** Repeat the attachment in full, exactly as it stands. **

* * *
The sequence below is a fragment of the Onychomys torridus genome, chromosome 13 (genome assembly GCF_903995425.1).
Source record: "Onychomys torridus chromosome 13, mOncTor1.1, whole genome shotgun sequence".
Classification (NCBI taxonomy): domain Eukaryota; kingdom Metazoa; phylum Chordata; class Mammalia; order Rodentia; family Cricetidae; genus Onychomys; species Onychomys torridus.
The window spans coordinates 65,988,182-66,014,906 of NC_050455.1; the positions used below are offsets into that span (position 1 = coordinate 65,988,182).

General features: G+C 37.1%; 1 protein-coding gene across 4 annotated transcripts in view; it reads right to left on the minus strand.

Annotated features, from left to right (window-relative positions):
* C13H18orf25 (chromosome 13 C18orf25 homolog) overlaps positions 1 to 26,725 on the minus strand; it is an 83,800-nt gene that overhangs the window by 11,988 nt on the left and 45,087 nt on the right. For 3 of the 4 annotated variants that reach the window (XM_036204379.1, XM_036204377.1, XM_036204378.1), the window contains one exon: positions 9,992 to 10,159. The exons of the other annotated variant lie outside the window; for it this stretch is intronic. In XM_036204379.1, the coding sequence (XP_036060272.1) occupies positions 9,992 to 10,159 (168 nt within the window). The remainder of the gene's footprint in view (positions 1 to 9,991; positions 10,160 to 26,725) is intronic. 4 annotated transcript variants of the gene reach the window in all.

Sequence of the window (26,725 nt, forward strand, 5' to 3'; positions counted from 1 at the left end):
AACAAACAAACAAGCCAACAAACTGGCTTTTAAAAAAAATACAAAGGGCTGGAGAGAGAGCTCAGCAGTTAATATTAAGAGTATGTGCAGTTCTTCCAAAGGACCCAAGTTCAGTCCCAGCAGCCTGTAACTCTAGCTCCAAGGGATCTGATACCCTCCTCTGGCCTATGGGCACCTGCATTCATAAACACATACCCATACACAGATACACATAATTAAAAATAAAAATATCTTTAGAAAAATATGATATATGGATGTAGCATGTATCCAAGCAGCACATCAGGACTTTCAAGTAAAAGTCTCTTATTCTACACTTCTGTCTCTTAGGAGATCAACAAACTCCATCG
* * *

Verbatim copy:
The sequence below is a fragment of the Onychomys torridus genome, chromosome 13 (genome assembly GCF_903995425.1).
Source record: "Onychomys torridus chromosome 13, mOncTor1.1, whole genome shotgun sequence".
Classification (NCBI taxonomy): domain Eukaryota; kingdom Metazoa; phylum Chordata; class Mammalia; order Rodentia; family Cricetidae; genus Onychomys; species Onychomys torridus.
The window spans coordinates 65,988,182-66,014,906 of NC_050455.1; the positions used below are offsets into that span (position 1 = coordinate 65,988,182).

General features: G+C 37.1%; 1 protein-coding gene across 4 annotated transcripts in view; it reads right to left on the minus strand.

Annotated features, from left to right (window-relative positions):
* C13H18orf25 (chromosome 13 C18orf25 homolog) overlaps positions 1 to 26,725 on the minus strand; it is an 83,800-nt gene that overhangs the window by 11,988 nt on the left and 45,087 nt on the right. For 3 of the 4 annotated variants that reach the window (XM_036204379.1, XM_036204377.1, XM_036204378.1), the window contains one exon: positions 9,992 to 10,159. The exons of the other annotated variant lie outside the window; for it this stretch is intronic. In XM_036204379.1, the coding sequence (XP_036060272.1) occupies positions 9,992 to 10,159 (168 nt within the window). The remainder of the gene's footprint in view (positions 1 to 9,991; positions 10,160 to 26,725) is intronic. 4 annotated transcript variants of the gene reach the window in all.

Sequence of the window (26,725 nt, forward strand, 5' to 3'; positions counted from 1 at the left end):
AACAAACAAACAAGCCAACAAACTGGCTTTTAAAAAAAATACAAAGGGCTGGAGAGAGAGCTCAGCAGTTAATATTAAGAGTATGTGCAGTTCTTCCAAAGGACCCAAGTTCAGTCCCAGCAGCCTGTAACTCTAGCTCCAAGGGATCTGATACCCTCCTCTGGCCTATGGGCACCTGCATTCATAAACACATACCCATACACAGATACACATAATTAAAAATAAAAATATCTTTAGAAAAATATGATATATGGATGTAGCATGTATCCAAGCAGCACATCAGGACTTTCAAGTAAAAGTCTCTTATTCTACACTTCTGTCTCTTAGGAGATCAACAAACTCCATCG